Students lay siege to the VC’s office at JU on Thursday. Picture by Pradip Sanyal
Students at Jadavpur University held the vice-chancellor and senior officials hostage for over 24 hours, demanding that two students punished for ragging be absolved of the charge.
The agitation, a throwback to the protest at Christ Church Girls’ High School on September 12, has left parents and teachers wondering if the students were in fact fighting for a right to rag.
“How can we not punish students if they are found guilty of ragging when there is a Supreme Court ruling and also a strict directive from the University Grants Commission that no form of ragging should be allowed in any educational institution and those found guilty should be punished?” asked JU registrar Pradip Kumar Ghosh.
Ragging has been banned across the country and all higher education institutions are required to follow UGC regulations drawn up in 2009.
The JU authorities did not seek help from the administration to lift the gherao as they were keen to avoid police presence on the campus.
The students were sent feelers that they could appeal against the punishment to the chancellor. “The students were told they have time to appeal to the chancellor till next Tuesday and the university will act according to his advice... till then the penal measures will be kept in abeyance,” said a teacher.
But the students turned down the proposal at a general body meeting. “The decision itself is wrong. So there is no question of an appeal,” said an agitating student.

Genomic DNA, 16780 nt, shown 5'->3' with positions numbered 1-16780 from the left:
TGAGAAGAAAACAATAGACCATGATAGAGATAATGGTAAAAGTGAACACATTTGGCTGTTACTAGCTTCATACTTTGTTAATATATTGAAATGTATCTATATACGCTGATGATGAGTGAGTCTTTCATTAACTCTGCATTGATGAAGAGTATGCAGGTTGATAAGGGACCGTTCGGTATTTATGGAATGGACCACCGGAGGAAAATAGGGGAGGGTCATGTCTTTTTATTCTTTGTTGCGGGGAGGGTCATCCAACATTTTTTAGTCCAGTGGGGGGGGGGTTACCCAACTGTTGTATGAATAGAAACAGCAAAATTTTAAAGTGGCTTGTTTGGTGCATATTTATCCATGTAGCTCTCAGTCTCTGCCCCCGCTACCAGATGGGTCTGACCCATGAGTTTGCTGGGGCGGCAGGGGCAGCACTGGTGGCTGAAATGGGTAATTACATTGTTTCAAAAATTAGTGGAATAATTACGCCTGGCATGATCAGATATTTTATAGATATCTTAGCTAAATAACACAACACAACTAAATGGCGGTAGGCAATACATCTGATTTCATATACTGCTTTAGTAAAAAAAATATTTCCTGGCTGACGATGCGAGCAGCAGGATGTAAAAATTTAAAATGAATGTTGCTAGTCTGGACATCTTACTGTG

The students launched their protest soon after the punishment was announced on September 10. The anti-ragging committee set up by vice-chancellor Shouvik Bhattacharya found two students guilty — one of them was expelled for a year and the other suspended for six months.
The students had also tried to pressure the victim, a second-year student of the IT department, to withdraw the complaint. The victim refused, but requested a lighter punishment.
“Yes we did slap the second-year student and we also broke the window panes. But our intention was not ragging,” said a student participating in the gherao, which began on Wednesday afternoon.
“The allegation has been interpreted as ragging. There was a heated exchange between two groups of students and the two boys had no intention to assault him,” said another student.
A senior teacher of engineering at Bengal Engineering and Science University (Besu) questioned the reason behind the protest at JU. “Why should students come up with such a demand?”
Five second-year students at Besu were expelled for a year last month on charges of ragging a first-year student. A roving squad from the institute’s anti-ragging unit had approached the victim, who is from Bihar, based on a tip-off from campus guards.